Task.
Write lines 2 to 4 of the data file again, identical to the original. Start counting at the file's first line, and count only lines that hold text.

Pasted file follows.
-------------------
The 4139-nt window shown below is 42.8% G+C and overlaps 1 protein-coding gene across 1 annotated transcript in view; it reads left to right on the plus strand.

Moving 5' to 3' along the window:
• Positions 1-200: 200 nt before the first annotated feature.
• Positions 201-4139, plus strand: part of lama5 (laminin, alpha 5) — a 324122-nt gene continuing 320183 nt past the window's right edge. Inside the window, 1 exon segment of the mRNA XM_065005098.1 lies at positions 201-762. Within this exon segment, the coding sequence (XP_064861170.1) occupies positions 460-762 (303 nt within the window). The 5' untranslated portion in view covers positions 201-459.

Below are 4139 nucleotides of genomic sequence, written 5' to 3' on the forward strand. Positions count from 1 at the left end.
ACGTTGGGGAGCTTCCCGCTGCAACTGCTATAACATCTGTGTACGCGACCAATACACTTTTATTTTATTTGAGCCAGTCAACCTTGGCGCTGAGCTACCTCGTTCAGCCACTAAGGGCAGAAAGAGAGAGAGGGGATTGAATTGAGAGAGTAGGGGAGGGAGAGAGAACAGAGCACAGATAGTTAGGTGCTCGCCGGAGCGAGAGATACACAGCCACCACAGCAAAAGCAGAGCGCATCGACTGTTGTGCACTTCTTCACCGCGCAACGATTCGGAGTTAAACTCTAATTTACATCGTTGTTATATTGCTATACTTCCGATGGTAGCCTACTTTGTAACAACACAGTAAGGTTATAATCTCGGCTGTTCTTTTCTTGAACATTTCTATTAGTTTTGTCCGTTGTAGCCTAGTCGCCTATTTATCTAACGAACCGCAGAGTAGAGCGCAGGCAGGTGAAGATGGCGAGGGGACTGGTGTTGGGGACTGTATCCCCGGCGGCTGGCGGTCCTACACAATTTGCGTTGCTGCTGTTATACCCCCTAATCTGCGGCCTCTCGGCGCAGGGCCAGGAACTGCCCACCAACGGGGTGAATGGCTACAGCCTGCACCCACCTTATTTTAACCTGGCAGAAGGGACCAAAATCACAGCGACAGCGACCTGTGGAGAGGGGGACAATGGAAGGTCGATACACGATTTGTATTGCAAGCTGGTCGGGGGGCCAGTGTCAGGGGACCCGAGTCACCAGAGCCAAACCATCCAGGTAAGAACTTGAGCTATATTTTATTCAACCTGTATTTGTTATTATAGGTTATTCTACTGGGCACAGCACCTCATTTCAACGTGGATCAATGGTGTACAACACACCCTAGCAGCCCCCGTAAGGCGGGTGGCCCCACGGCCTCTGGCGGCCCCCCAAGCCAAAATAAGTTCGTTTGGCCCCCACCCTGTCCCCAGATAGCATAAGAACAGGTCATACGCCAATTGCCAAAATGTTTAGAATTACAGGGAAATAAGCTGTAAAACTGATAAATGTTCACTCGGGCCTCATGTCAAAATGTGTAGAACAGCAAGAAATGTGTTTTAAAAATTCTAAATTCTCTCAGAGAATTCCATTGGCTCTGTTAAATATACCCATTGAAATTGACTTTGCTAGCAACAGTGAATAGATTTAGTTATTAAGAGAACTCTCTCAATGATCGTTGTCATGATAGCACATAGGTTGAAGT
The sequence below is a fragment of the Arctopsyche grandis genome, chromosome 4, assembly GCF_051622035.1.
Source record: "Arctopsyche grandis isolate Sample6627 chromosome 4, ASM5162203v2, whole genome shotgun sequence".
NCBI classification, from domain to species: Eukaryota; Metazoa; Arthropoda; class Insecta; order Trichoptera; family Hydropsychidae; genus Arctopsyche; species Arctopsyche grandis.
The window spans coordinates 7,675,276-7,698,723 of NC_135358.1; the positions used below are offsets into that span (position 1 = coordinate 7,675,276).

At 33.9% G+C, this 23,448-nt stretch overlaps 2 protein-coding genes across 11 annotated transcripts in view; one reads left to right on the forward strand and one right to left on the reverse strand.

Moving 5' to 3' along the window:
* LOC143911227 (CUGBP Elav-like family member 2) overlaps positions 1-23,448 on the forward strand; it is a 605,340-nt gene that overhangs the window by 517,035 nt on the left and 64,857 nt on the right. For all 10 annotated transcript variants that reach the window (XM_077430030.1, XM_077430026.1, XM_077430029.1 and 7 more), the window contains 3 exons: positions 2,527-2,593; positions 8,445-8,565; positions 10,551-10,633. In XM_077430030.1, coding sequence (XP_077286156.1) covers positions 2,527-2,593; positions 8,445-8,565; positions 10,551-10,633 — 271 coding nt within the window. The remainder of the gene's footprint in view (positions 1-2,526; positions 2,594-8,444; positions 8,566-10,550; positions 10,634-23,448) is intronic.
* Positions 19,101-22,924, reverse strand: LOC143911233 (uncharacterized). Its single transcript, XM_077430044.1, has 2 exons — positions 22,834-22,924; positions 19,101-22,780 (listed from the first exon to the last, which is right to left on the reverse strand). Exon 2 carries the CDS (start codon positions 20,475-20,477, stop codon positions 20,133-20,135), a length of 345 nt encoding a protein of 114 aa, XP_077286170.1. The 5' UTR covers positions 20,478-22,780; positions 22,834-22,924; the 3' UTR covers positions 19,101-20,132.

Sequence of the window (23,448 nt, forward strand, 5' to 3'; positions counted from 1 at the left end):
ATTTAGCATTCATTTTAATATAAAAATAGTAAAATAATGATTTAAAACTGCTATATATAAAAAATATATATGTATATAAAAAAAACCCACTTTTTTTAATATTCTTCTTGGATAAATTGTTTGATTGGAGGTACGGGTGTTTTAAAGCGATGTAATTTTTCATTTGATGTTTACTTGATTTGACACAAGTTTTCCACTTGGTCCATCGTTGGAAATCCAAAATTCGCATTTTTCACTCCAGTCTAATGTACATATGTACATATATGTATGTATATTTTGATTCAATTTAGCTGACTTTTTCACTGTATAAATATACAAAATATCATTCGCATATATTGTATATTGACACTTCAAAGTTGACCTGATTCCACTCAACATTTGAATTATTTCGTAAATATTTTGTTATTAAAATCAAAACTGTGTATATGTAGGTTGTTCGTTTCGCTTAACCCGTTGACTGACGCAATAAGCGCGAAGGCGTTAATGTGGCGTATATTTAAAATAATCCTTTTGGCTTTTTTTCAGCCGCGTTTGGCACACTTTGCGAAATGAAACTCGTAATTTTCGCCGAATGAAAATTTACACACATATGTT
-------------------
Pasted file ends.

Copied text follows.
Moving 5' to 3' along the window:
• Positions 1-200: 200 nt before the first annotated feature.
• Positions 201-4139, plus strand: part of lama5 (laminin, alpha 5) — a 324122-nt gene continuing 320183 nt past the window's right edge. Inside the window, 1 exon segment of the mRNA XM_065005098.1 lies at positions 201-762. Within this exon segment, the coding sequence (XP_064861170.1) occupies positions 460-762 (303 nt within the window). The 5' untranslated portion in view covers positions 201-459.